The Federal Trade Commission ("FTC") recently reached settlements with two app developers (LAI Systems and Retro Dreamer) concerning violation of the Children’s Online Privacy Protection Act ("COPPA").

These app developers created several apps directed to children, and allowed third-party advertisers to collect end users' persistent identifiers (i.e., data that can be used to recognize a user over time and across different websites or online services, such as MAC address and IMEI), for the purpose of delivering targeted ads. According to the FTC, the app developers did not inform  the ad networks that the apps were directed to children and failed to satisfy COPPA’s parental notice and consent requirements before collecting and using the information. Pursuant to the settlements, the FTC has imposed civil penalties which accumulated to $360,000 on the app developers.

These enforcement actions are especially noteworthy given that this is the first enforcement action of the FTC under COPPA with respect to the sole collection of persistent identifiers and not other types of children's personal data. Furthermore, both app developers were held liable for the data collection activities of third parties even though the app developers, themselves, did not collect the data, but rather the data was collected by the ad networks integrated within the respective apps.  This enforcement action reflects the FTC's rigorous approach with respect to children's data collection and related advertising practices within sites and mobile apps and underscores the importance of taking steps to ensure compliance with COPPA when offering ad-supported apps  for children.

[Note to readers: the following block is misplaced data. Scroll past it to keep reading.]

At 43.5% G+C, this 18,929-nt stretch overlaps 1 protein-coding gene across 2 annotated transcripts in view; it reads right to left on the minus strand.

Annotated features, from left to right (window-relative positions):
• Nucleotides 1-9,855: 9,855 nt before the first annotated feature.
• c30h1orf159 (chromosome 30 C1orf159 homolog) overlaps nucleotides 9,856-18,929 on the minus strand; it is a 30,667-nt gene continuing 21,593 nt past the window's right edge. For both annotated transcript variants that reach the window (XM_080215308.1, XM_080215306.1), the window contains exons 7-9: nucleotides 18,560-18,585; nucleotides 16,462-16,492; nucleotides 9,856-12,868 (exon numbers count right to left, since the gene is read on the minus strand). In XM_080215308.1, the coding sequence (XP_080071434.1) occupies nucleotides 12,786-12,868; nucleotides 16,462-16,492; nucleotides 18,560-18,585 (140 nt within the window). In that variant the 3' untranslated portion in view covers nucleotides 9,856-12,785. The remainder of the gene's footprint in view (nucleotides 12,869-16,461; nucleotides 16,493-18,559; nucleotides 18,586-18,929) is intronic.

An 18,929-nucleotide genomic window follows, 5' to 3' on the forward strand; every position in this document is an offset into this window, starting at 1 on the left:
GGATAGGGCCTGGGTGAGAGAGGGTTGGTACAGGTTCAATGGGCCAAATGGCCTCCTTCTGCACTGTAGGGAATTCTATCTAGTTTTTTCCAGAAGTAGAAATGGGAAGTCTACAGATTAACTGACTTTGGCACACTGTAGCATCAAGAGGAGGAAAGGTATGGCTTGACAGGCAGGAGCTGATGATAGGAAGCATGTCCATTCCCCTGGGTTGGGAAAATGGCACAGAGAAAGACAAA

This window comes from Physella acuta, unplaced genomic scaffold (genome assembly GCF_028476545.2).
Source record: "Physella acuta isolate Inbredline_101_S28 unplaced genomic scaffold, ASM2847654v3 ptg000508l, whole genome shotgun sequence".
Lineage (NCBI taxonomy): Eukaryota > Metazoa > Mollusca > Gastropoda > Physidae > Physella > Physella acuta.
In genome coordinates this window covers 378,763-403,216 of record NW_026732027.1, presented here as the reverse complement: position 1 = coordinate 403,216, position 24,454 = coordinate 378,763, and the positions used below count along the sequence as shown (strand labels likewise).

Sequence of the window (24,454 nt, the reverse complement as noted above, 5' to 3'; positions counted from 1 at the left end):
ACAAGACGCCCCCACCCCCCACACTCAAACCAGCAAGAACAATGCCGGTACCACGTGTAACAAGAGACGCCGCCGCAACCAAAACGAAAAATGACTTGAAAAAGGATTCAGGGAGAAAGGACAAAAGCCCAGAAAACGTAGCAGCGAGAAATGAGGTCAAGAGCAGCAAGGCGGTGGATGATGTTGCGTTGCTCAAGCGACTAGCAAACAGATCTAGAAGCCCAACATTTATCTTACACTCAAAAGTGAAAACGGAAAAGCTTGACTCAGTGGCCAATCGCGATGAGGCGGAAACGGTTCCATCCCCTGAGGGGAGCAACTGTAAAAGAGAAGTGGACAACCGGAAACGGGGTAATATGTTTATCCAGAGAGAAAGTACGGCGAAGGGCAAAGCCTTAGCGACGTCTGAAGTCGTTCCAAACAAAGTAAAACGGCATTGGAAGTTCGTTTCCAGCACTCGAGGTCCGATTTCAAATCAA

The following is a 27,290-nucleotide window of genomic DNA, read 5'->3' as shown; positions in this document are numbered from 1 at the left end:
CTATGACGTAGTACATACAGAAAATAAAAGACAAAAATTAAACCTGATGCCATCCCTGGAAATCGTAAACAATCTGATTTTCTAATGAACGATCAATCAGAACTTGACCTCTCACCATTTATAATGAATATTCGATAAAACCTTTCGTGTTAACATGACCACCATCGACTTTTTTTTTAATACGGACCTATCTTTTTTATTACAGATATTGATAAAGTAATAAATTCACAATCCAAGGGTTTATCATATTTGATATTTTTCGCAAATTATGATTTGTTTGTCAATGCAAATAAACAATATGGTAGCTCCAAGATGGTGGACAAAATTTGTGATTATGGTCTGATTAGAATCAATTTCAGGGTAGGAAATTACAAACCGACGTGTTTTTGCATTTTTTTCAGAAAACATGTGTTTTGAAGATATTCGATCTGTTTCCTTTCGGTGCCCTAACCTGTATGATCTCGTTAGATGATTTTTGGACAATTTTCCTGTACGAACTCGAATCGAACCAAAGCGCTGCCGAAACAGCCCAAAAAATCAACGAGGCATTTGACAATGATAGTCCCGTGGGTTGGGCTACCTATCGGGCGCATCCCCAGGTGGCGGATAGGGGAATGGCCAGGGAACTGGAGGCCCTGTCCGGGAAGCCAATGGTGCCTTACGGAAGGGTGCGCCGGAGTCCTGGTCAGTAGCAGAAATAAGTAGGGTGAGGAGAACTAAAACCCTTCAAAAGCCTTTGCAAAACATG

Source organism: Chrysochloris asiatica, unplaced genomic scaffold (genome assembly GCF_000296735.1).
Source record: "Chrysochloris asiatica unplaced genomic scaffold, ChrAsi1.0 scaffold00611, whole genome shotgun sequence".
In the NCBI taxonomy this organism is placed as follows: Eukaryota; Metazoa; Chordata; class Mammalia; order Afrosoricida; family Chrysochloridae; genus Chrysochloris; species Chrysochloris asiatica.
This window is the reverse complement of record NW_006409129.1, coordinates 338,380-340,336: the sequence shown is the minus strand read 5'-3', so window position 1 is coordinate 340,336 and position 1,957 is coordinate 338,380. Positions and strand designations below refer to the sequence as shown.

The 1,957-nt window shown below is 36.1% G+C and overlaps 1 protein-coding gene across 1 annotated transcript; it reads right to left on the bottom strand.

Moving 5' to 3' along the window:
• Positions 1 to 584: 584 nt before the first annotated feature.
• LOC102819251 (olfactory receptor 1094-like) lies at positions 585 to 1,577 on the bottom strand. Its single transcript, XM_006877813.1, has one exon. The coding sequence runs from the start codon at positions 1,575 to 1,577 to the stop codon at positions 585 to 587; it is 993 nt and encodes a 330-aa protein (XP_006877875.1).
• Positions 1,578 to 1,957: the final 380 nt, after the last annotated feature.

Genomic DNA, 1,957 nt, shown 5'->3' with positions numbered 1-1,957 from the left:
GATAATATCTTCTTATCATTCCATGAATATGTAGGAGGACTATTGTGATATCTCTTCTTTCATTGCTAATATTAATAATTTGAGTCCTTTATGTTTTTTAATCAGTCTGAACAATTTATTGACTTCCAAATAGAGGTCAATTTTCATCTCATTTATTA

In this context, we note that the Global Privacy Enforcement Network, which fosters cross-border cooperation among privacy authorities, has published its Privacy "Sweep" results, which provided interesting conclusions concerning children's targeted apps and websites, among which: 

  • 41% of the 1,494 sites and apps that were reviewed worldwide raised legal concerns, which include the amount of personal data collected, the manner in which the personal data was shared and insufficient or misleading disclosures about the practices of processing personal data.
  • over 70% of the total sites and apps didn’t offer an accessible means for deleting account information; and
  • Less than 25% of the sites and apps requested some form of parental involvement.

In light of the increasing popularity of computers and smart devices with young children, the  issue of privacy compliance with regard to apps and websites is likely to be a growing area of interest for regulators worldwide.